Bracelet campaign raises $1,300 for local soup kitchen

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Morgan Kellam, right, places an elastic-band bracelet on the wrist of Pastor Mike Maroney of First Presbyterian Church. Kellam and her parents made and sold hundreds of the bracelets and raised more than $1,300, which they donated to First Presbyterian’s Saturday soup kitchen.

Morgan Kellam, right, places an elastic-band bracelet on the wrist of Pastor Mike Maroney of First Presbyterian Church. Kellam and her parents made and sold hundreds of the bracelets and raised more than $1,300, which they donated to First Presbyterian’s Saturday soup kitchen.

Morgan Kellam wove her $25 Kingdom assignment into a donation of more than $1,300 to a local soup kitchen.

The Grade 8 St. Vincent School student received the $25 to start the project, which is designed for students to think of the funds as God’s money. It must be used outside the school’s walls to further God’s Kingdom.

Morgan said it took a little time to figure out what to do.

“I wanted to invest with my $25. I thought, ‘Why not help the homeless?’”

She targeted the Saturday Outreach Breakfast program at First Presbyterian Church in Chatham.

Her plan was to make elastic-band bracelets on her Rainbow Loom and sell them to raise money for the soup kitchen.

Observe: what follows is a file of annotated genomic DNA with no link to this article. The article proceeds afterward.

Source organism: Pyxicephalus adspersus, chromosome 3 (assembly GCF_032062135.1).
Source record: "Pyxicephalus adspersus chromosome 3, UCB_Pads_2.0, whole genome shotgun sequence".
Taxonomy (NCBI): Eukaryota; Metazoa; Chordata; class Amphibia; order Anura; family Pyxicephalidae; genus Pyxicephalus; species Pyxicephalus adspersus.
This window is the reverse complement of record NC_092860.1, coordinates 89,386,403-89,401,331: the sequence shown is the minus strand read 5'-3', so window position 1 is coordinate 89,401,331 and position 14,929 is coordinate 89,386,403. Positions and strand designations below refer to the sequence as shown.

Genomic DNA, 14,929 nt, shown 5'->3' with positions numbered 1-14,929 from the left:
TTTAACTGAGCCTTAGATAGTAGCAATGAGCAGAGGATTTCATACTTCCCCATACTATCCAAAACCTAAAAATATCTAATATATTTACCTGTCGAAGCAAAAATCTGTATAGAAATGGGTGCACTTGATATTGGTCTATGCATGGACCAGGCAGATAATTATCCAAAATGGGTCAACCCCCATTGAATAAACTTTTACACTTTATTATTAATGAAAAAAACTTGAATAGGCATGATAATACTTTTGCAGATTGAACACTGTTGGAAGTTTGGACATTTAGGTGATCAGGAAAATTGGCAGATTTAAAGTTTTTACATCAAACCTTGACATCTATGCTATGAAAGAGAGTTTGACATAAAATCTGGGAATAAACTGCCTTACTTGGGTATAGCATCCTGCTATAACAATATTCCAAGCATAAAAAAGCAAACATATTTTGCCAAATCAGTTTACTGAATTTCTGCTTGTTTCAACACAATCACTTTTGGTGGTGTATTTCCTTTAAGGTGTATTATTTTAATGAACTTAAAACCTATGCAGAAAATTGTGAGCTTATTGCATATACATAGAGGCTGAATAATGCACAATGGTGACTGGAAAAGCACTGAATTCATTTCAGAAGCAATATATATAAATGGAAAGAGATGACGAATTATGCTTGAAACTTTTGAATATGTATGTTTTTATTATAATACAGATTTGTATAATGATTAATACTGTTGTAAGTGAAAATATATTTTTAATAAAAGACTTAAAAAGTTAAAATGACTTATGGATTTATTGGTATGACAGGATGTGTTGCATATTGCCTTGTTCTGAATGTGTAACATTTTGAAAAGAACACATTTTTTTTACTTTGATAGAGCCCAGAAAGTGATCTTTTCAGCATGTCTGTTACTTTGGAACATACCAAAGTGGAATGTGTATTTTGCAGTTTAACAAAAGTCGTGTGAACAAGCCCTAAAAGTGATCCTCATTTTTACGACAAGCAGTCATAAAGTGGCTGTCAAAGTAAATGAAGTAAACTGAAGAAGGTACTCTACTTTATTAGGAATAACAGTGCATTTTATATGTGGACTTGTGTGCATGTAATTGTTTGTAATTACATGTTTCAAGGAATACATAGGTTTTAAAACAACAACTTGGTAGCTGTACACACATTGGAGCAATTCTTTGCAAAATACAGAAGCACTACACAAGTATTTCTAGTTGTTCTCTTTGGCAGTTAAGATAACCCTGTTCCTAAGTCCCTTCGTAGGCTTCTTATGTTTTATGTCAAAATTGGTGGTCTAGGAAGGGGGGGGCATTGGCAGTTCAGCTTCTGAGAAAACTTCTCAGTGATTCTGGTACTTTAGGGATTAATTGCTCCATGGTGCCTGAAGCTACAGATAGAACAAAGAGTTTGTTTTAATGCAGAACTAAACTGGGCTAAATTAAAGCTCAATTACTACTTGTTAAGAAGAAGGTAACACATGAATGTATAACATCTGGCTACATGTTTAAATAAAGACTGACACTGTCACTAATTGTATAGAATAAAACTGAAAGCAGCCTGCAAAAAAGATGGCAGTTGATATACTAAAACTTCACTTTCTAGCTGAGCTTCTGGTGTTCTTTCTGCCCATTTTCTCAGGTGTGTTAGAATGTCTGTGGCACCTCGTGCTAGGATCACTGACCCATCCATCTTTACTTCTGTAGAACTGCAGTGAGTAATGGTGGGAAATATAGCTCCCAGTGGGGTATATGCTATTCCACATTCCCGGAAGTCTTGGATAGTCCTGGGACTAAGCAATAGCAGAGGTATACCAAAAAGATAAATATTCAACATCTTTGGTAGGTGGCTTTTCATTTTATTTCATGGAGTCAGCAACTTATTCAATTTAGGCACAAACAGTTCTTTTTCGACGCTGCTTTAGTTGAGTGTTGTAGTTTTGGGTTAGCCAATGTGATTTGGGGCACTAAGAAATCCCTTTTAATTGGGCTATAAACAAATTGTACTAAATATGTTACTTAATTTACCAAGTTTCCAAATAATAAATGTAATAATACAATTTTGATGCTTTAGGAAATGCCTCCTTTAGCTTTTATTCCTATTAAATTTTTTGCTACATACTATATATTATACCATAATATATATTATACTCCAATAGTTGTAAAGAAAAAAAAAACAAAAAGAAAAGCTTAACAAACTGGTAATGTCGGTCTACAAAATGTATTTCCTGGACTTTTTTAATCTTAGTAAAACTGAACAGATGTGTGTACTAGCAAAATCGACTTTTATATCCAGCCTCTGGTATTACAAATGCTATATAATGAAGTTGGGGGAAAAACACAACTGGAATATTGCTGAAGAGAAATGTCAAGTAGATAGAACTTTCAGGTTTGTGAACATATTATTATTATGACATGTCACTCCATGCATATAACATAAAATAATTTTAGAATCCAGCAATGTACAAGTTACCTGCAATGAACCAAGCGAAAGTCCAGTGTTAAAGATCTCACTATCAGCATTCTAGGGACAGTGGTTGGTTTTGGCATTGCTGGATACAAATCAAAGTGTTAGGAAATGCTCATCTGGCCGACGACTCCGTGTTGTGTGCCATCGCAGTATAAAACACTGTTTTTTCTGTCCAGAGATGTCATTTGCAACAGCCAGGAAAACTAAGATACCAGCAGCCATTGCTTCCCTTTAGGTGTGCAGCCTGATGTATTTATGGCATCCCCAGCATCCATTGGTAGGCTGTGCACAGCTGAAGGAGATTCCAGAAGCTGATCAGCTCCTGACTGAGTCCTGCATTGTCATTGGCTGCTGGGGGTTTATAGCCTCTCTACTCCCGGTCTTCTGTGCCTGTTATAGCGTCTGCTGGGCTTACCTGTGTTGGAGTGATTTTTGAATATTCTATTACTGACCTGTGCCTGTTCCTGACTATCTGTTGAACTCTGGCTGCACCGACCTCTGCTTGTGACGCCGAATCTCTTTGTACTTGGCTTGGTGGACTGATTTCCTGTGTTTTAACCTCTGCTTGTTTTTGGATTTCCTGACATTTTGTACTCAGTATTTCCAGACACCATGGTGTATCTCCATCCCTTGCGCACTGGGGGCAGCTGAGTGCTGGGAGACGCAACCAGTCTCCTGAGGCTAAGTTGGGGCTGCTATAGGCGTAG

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Morgan’s mother Ria Kellam said the family initially hoped to raise perhaps $100.

“We aimed for $100, but in a week we had more than 100 sold,” she said.

The family realized it was onto something, spreading the word through friends, family and their church. Morgan’s father, Glenn Kellam, a trucker, took the fundraising on the road.

“Places helped sell them for us,” Ria said.

The fundraising spiraled from there.

“We did well. It was so much fun doing it,” Glenn said, recalling the many nights spent around the dining room table making the bracelets. “To think in the beginning we were wondering how we’d make 100.”

Ria estimated each bracelet took 10 or 15 minutes to make. They were capped off with a little elastic cross, made by Ria with the help of crochet needles.

Saturday morning, they presented First Presbyterian Pastor Mike Maroney with a cheque for $1,318. He was floored by the effort.

“We are incredibly thankful for this,” he said. “Morgan doesn’t even go to our church, but thought of our breakfast ministry.”

On a typical Saturday morning, the program, in its 12th year, feeds 90-150 people.

“The need is great,” Maroney said. “A gift like this is just fantastic. This came out of the blue.”

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